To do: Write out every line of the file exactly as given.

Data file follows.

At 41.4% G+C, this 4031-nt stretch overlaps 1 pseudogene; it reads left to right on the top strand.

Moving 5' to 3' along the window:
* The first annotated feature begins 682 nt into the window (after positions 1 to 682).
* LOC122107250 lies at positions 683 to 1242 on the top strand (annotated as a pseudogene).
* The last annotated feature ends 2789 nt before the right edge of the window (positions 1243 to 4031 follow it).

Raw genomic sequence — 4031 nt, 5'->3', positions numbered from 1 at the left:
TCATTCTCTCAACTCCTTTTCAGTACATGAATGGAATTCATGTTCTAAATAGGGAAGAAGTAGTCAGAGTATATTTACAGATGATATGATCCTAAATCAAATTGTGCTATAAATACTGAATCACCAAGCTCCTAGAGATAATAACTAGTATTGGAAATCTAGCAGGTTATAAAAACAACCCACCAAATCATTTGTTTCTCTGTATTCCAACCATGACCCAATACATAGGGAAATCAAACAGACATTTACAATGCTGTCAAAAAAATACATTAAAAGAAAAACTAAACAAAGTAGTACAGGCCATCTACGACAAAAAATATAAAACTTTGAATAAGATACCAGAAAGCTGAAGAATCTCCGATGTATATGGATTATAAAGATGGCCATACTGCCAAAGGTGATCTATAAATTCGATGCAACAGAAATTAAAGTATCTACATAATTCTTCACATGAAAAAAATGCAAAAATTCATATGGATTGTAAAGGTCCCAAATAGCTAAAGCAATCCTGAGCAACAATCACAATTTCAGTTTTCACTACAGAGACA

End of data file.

At 41.4% G+C, this 4031-nt stretch overlaps 1 pseudogene; it reads left to right on the top strand.

Moving 5' to 3' along the window:
* The first annotated feature begins 682 nt into the window (after positions 1 to 682).
* LOC122107250 lies at positions 683 to 1242 on the top strand (annotated as a pseudogene).
* The last annotated feature ends 2789 nt before the right edge of the window (positions 1243 to 4031 follow it).

Raw genomic sequence — 4031 nt, 5'->3', positions numbered from 1 at the left:
TCATTCTCTCAACTCCTTTTCAGTACATGAATGGAATTCATGTTCTAAATAGGGAAGAAGTAGTCAGAGTATATTTACAGATGATATGATCCTAAATCAAATTGTGCTATAAATACTGAATCACCAAGCTCCTAGAGATAATAACTAGTATTGGAAATCTAGCAGGTTATAAAAACAACCCACCAAATCATTTGTTTCTCTGTATTCCAACCATGACCCAATACATAGGGAAATCAAACAGACATTTACAATGCTGTCAAAAAAATACATTAAAAGAAAAACTAAACAAAGTAGTACAGGCCATCTACGACAAAAAATATAAAACTTTGAATAAGATACCAGAAAGCTGAAGAATCTCCGATGTATATGGATTATAAAGATGGCCATACTGCCAAAGGTGATCTATAAATTCGATGCAACAGAAATTAAAGTATCTACATAATTCTTCACATGAAAAAAATGCAAAAATTCATATGGATTGTAAAGGTCCCAAATAGCTAAAGCAATCCTGAGCAACAATCACAATTTCAGTTTTCACTACAGAGACA